Facebook's privacy policies have always been the subject of debate among its users. After all, when you're putting so much information online where anyone can see it, how upset can you be when the public sees it? But what if "the public" is law enforcement?
My personal approach to child safety is to start by assuming that "the kids are all right" and -- as a default -- treat children and teens respectfully by providing them with the tools and information they need to protect themselves and respect others.
It's important for parents to realize that just because you have parental controls on your computer, that doesn't mean your child is safe from online criminals. There are dozens of ways your kids could be targeted online, but here are the ones most likely to happen in your home.
Because the technology allowing us to constantly update our daily behavior is so new, the long-term effects of having a continuous morphing online presence won't be known for years to come.
Our society has selected children to be a protected class and for good reason. But, part of that protection is deciding when to ensure that children are being safe online and respecting others.
Merriam-Webster's online dictionary defines privacy as "freedom from unauthorized intrusion." The United States government defines privacy as "freedom from unauthorized intrusion, except by us." Personally I prefer the former definition.
Whether positive or negative, news can go "viral" and be repeated may times over without the "permission" or knowledge of the subject of the story. By not taking hold of your own online reputation, you are allowing others to put information into the "court of public opinion" instead of creating your own story.
It's like public health. If you don't get a flu shot, you're putting me at risk because -- if you get sick -- you might pass it on to others. Security flaws, too, can be infectious.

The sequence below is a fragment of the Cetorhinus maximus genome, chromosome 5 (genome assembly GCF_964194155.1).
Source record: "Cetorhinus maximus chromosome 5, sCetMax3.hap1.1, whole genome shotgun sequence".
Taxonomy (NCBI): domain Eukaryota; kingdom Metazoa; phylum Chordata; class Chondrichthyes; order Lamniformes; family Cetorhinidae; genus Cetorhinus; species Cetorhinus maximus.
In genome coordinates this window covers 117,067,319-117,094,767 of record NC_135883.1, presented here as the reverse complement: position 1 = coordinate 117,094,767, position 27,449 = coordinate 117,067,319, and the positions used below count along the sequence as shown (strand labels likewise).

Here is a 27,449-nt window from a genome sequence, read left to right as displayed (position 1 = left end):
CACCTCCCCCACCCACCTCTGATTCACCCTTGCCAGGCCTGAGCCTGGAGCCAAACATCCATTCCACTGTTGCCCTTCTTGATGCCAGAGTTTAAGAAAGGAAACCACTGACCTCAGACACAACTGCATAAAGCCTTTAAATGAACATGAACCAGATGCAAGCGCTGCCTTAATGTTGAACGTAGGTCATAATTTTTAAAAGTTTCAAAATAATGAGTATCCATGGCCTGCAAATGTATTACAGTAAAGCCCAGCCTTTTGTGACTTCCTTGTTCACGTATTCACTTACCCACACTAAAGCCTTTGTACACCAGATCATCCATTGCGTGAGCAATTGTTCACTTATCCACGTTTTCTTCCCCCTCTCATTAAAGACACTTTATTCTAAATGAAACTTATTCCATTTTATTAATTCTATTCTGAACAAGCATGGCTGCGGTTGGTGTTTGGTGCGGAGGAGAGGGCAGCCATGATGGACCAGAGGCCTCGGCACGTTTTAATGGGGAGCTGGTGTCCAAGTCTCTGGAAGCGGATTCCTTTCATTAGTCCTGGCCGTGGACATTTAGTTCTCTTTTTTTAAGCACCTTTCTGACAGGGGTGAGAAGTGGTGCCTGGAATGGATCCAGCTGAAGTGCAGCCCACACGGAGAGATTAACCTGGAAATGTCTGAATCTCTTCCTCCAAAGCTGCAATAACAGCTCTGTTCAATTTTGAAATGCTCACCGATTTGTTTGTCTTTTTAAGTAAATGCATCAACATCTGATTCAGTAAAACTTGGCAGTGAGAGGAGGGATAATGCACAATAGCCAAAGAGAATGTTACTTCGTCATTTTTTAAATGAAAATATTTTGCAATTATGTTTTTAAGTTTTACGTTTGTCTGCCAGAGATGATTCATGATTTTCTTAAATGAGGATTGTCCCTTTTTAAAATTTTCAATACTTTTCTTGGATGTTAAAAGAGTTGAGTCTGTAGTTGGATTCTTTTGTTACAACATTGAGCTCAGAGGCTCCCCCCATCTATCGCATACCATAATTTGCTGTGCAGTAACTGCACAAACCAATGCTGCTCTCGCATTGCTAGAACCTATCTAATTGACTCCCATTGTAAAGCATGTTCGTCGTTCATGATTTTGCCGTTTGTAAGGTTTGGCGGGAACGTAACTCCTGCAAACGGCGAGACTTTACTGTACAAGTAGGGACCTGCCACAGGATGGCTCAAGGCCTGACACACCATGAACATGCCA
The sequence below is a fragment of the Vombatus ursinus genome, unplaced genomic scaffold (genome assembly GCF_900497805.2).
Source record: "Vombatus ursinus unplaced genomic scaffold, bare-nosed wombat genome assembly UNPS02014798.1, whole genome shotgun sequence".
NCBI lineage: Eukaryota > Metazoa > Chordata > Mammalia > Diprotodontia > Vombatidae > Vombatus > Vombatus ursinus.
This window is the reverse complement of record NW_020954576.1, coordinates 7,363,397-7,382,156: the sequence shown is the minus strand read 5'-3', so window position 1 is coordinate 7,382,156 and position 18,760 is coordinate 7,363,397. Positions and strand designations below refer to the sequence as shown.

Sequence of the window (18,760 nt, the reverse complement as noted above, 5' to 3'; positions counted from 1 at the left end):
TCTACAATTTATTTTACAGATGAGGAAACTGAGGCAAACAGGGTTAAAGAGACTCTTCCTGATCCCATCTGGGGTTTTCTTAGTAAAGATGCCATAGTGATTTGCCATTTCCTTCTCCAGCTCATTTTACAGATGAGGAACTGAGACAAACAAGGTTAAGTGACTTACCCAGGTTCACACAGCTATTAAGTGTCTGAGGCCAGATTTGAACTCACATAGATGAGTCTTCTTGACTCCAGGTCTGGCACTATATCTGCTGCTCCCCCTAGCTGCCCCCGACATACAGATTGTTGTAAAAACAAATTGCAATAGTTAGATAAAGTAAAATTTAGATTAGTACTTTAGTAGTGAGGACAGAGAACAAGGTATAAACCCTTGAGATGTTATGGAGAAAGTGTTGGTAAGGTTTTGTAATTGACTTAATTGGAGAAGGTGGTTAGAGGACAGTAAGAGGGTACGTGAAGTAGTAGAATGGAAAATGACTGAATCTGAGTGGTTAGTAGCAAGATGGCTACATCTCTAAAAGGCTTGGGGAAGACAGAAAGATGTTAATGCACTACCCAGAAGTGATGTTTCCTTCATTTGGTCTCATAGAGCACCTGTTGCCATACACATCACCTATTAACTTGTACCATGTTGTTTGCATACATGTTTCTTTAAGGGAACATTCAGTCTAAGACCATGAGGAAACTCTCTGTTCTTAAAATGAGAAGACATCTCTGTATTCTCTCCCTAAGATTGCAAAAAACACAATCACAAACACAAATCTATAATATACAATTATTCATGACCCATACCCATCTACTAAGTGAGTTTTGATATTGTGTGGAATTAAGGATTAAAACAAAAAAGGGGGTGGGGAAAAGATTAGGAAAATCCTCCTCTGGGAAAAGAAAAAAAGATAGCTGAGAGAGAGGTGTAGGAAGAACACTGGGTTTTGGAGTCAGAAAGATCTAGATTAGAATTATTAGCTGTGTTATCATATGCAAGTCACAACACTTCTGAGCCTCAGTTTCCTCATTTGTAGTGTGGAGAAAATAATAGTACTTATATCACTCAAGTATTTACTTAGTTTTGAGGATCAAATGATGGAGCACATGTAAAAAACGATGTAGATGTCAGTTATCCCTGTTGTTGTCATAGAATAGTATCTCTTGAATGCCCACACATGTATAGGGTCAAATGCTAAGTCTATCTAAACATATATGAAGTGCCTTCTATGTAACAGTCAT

This is both a problem and a debate that won't go away any time soon. How much security do we need? How much liberty are we willing to give up for that security? Who makes that determination?
Do you have a child that uses the Internet or plays with an app on your phone or tablet? Unless you live in Mad Men times, you've probably answered "yes" to these questions. Then, you should have heard about COPPA, right? As a new parent, I didn't until recently.
Lost in this bevy of self-congratulatory news is the pivotal discussion about where this technology is taking us. Should we be more concerned for our privacy? Do we care?
While in these last months the NSA has cast a long, dark shadow over American privacy, don't for a second imagine that it's the only government agency systematically and often secretly intruding on our lives.
The reality is, there's never been any such thing as online privacy. Just because the website you're on has a lock symbol in the address bar, doesn't mean it's 100 percent safe. Here are four ways you didn't know you could get hacked.
The network these brave LGBT troops were building, using a new generation of social tools like Facebook, was strong, but it had one glaring weakness: Its security was completely dependent upon the policies and the precautions put in place by the companies that hosted it.
LGBT communities have relied on broadband technology in several unique ways since its earliest inception. In many instances the Internet served to decrease isolation and spark empowerment by eliminating geographic barriers that long separated LGBT individuals and their communities.
A child can grow empowered with the skills, experiences, and mind-set needed to tackle the world whether confronted by an intellectual challenge, a physical impediment or an online safety, security or privacy dilemma.